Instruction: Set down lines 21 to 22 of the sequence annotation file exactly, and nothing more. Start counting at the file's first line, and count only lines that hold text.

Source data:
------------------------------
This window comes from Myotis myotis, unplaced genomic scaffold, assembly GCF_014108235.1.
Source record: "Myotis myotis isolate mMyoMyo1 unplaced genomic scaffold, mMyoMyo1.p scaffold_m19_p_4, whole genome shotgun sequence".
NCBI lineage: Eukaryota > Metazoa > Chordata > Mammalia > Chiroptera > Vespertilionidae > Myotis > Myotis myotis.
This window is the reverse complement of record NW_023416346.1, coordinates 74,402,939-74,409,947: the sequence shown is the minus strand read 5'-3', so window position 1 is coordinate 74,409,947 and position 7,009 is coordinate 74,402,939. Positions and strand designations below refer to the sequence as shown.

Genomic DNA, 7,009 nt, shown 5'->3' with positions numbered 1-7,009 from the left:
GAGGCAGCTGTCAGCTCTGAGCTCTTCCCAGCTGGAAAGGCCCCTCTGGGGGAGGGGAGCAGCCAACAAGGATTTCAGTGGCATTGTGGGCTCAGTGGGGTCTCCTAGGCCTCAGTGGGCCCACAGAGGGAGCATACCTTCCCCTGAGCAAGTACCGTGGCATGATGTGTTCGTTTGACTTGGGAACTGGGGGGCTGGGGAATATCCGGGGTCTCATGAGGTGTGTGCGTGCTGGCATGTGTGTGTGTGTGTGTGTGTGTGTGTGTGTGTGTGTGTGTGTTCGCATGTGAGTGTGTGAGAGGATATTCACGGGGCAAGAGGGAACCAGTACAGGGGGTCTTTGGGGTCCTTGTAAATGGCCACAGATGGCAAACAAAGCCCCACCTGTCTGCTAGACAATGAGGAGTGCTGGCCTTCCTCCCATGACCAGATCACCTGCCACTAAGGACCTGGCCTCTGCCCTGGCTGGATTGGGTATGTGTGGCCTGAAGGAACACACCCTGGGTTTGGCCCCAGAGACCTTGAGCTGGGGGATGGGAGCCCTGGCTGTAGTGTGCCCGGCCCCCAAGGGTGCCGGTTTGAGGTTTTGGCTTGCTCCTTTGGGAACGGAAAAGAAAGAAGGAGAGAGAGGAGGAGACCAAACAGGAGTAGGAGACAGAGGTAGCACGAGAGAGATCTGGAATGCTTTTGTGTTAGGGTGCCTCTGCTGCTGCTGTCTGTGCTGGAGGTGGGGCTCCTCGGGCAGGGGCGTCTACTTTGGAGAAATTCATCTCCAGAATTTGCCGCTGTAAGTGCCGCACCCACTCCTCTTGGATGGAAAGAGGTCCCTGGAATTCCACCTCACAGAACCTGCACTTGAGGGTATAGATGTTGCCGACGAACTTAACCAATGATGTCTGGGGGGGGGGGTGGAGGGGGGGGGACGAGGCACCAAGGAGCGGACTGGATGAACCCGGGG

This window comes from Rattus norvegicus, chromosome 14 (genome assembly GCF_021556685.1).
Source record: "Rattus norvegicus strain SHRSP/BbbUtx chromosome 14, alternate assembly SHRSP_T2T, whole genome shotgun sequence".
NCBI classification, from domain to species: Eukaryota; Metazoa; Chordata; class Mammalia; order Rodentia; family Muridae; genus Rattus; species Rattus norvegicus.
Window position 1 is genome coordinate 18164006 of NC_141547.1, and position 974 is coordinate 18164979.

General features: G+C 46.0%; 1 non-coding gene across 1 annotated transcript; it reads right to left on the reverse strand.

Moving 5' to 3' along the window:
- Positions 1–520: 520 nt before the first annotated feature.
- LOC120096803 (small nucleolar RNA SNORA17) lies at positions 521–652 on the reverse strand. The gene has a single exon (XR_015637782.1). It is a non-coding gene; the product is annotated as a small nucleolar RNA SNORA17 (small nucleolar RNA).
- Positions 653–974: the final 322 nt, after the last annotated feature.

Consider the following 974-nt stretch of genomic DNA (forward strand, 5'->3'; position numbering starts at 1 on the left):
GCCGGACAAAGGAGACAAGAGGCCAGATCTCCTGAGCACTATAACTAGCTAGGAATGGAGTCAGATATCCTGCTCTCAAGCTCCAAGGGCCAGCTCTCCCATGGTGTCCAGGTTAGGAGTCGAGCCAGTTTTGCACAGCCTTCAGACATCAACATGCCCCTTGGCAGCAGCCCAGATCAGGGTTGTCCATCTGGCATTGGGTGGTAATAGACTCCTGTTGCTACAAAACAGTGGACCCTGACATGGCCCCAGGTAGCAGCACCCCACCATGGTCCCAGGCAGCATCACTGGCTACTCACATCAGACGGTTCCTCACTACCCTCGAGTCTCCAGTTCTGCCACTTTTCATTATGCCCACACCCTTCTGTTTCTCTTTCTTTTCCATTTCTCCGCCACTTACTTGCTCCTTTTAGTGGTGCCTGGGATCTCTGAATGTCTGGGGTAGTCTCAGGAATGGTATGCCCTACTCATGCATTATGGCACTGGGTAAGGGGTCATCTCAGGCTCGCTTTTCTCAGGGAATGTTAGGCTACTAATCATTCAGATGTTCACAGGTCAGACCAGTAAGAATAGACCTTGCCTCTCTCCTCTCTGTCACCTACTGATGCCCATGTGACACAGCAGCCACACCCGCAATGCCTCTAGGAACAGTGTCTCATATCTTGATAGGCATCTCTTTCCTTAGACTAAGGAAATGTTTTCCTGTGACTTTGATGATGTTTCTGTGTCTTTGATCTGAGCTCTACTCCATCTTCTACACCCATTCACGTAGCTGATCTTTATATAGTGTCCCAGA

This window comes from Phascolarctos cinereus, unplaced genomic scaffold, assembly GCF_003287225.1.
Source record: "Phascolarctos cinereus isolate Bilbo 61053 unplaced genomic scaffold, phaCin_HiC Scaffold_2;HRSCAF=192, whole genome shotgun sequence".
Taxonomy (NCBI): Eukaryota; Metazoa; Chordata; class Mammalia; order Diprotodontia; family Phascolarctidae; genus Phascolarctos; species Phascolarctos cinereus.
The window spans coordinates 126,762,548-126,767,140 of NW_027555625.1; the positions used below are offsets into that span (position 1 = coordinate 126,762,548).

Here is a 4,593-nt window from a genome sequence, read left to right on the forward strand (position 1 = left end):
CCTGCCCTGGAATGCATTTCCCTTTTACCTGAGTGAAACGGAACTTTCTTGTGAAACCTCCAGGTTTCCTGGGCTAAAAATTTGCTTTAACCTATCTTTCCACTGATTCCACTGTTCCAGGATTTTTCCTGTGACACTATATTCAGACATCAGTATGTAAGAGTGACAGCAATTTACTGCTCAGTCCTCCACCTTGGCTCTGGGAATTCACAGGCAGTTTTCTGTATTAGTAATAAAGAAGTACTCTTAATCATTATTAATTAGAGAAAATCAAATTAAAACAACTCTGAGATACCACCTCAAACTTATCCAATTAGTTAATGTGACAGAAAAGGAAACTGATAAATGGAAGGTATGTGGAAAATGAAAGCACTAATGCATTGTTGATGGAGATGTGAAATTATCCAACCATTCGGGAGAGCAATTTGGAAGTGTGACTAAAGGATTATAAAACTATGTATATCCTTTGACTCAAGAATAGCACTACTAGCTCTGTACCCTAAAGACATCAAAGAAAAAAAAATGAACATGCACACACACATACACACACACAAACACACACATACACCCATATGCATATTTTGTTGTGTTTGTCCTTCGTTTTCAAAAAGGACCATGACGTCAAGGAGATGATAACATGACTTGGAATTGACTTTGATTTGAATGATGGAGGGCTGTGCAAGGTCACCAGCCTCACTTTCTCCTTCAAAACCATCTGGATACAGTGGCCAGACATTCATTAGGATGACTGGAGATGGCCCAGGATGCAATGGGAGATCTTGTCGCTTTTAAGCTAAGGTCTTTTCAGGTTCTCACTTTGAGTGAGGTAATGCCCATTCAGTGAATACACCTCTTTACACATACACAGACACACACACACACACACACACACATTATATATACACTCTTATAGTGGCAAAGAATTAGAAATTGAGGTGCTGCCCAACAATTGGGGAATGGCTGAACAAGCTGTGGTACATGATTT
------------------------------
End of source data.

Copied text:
The window spans coordinates 126,762,548-126,767,140 of NW_027555625.1; the positions used below are offsets into that span (position 1 = coordinate 126,762,548).

Here is a 4,593-nt window from a genome sequence, read left to right on the forward strand (position 1 = left end):